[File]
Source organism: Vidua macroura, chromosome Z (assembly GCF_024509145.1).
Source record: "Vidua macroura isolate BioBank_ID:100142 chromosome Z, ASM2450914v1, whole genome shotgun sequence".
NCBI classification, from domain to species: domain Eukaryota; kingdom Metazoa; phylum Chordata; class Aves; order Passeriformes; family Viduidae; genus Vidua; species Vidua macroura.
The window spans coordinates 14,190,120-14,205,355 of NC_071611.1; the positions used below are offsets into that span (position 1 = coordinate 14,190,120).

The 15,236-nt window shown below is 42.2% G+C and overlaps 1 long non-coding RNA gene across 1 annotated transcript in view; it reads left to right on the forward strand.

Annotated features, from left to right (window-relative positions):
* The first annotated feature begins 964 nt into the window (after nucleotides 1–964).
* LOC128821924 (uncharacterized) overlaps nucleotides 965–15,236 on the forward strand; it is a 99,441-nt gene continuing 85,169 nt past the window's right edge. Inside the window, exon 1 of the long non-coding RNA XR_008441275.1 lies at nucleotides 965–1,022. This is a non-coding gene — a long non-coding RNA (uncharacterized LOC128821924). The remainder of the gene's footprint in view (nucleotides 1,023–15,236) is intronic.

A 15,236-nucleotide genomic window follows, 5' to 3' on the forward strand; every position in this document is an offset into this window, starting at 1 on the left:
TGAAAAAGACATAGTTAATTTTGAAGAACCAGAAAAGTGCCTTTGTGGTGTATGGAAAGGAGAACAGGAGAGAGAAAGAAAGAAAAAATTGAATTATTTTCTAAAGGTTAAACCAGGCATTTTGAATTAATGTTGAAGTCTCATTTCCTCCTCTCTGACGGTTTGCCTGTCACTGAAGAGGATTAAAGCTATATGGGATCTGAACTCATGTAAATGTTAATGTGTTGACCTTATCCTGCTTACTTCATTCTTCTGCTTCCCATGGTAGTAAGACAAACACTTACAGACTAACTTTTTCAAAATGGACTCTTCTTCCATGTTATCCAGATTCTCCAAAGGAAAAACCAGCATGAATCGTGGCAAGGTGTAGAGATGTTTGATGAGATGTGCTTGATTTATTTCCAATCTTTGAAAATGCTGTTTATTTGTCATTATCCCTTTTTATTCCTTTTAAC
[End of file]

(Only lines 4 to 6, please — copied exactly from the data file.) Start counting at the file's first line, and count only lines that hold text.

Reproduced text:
The window spans coordinates 14,190,120-14,205,355 of NC_071611.1; the positions used below are offsets into that span (position 1 = coordinate 14,190,120).

The 15,236-nt window shown below is 42.2% G+C and overlaps 1 long non-coding RNA gene across 1 annotated transcript in view; it reads left to right on the forward strand.

Annotated features, from left to right (window-relative positions):